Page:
HONG KONG (Reuters) - When Google Inc unveiled its latest version of Android, the operating platform powering 50 percent of the global smartphone market, it picked Hong Kong as the destination to show off the new software on Wednesday.
The event in Hong Kong, where a population of 7 million has a mobile penetration of 200 percent, highlights Asia’s importance as a market Google is keen to win in its high stakes war with Apple Inc.
In the process, the search giant is deepening ties with Asian electronics powerhouse Samsung Electronics, the largest Android seller, which is also set to overtake Apple as the world’s biggest smartphone vendor in the third quarter.
“The Asian market is very important. Especially some of the countries are really emerging with smartphones and we are very excited about the opportunity,” Won-pyo Hong, executive vice president for Samsung’s global product strategy, said on the sidelines at the All Things D technology conference in Hong Kong.
The three-day event hosts senior executives from Google, Microsoft, Yahoo, Alibaba Group, Sony Corp, Twitter and other companies.
South Korea’s Samsung, cross-town rival LG Electronics Inc and Taiwan’s HTC Corp are already leading the Android charge, with some of these vendors also supporting Microsoft’s software.
Samsung’s Galaxy Nexus, which sports both the Samsung and Google logos, will be the first device running the new Android system named ‘Ice Cream Sandwich’, aimed to unify the software used in tablets and smartphones.
The release comes after Apple began sales of the iPhone 4S, which boasts a voice-recognition technology dubbed ‘Siri’.
“This will be our strategic product for the year-end holiday season, as (Apple’s) iPhone 4S just came into the market,” said JK Shin, president and head of Samsung’s mobile communications business. The product will be launched in November.
Asia-Pacific, already bustling with smartphone users, will drive further growth in feature phones and smartphones over the next few years, while European and U.S. markets stagnate, analysts say.
Microsoft said on Thursday it will launch Mango-powered handsets from mobile makers including Nokia Oyj, Samsung and HTC over the next few weeks.
“As the price comes down, emerging markets do become a huge opportunity, but also the existing markets in western Europe and the U.S., because as the price point comes down, more people will get into the smartphone market,” Andrew Lees, president of Microsoft’s Windows phone division, told Reuters in an interview on Thursday.
Android software, which Google licenses free to manufacturers, is the most popular smartphone software globally, ranking ahead of Apple’s iOS as well as software by Microsoft and Research in Motion Ltd.
Android runs on 190 million devices, up from 135 million in mid-July. As of the second quarter of this year, shipments of iPhones totaled around 129 million units, while that of iPads totaled 29 million, IDC figures show.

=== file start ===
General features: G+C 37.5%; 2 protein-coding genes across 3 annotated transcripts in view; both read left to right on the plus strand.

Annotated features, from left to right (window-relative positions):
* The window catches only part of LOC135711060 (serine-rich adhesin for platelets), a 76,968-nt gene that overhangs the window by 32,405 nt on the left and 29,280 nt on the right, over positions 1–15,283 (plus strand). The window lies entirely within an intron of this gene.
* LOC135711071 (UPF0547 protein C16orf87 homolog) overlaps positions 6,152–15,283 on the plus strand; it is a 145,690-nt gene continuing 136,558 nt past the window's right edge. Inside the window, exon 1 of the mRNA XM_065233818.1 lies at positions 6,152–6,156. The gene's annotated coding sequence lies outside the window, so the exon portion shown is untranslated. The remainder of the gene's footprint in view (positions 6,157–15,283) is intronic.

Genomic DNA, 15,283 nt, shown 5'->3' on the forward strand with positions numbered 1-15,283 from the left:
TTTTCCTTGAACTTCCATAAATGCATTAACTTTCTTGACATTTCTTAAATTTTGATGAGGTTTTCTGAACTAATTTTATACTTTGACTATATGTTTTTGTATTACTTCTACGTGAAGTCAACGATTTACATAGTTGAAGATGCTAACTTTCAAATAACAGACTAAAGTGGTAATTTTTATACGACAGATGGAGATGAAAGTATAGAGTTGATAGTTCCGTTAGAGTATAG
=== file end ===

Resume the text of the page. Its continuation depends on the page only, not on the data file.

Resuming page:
Smartphones now create 25 percent of all phone market volumes, and the majority of the profits.
Jerry Yang, Yahoo’s co-founder highlighted Asia as a “very important and growing” consumption market for Yahoo.
“Southeast Asia and India, in the next three years, there will be 100 million users coming online,” Yang said, pointing to the proliferation of $50 feature phones.
This week, Apple’s Chief Executive Tim Cook highlighted Greater China as its next big growth opportunity, saying “the sky’s the limit there,” even as the company missed street estimates for profit for the first time in 10 years.
Cook told analysts that Greater China — mainland China, Hong Kong and Taiwan — was becoming an all-important region for Apple as it has “become No. 2 on our list of top revenue countries very, very quickly.” Revenue from the region increased four-fold to $4.5 billion during the quarter.
China and India, the largest and fastest growing mobile markets, with about 1.8 billion mobile phone subscribers, still have a smartphone penetration rate of less than 5 percent and this is where the top players are likely to boost investments and jostle to stitch deals with telco operators.
“For 2011 and 2012 we expect Apple to build a viable mid-range smartphone business and to pressure Android vendors with a reliance on the mid-range, while heavily pressurizing others such as RIM,” analysts at Nomura said last week in a report on the global mobile phone industry.
Apple lags rivals in smartphone markets, such as India and China, where buyers mostly choose handsets based on prices unlike the trend in matured markets.
Huawei Technologies and smaller rival ZTE Corp Ltd, are also aggressively muscling in on mobile devices.
This month, Apple launched its first store in Hong Kong, which joined its five other China stores as those with the highest traffic and among its highest revenue stores in the world.
Additional reporting by Huang Yuntao; Writing by Anshuman Daga; Editing by Muralikumar Anantharaman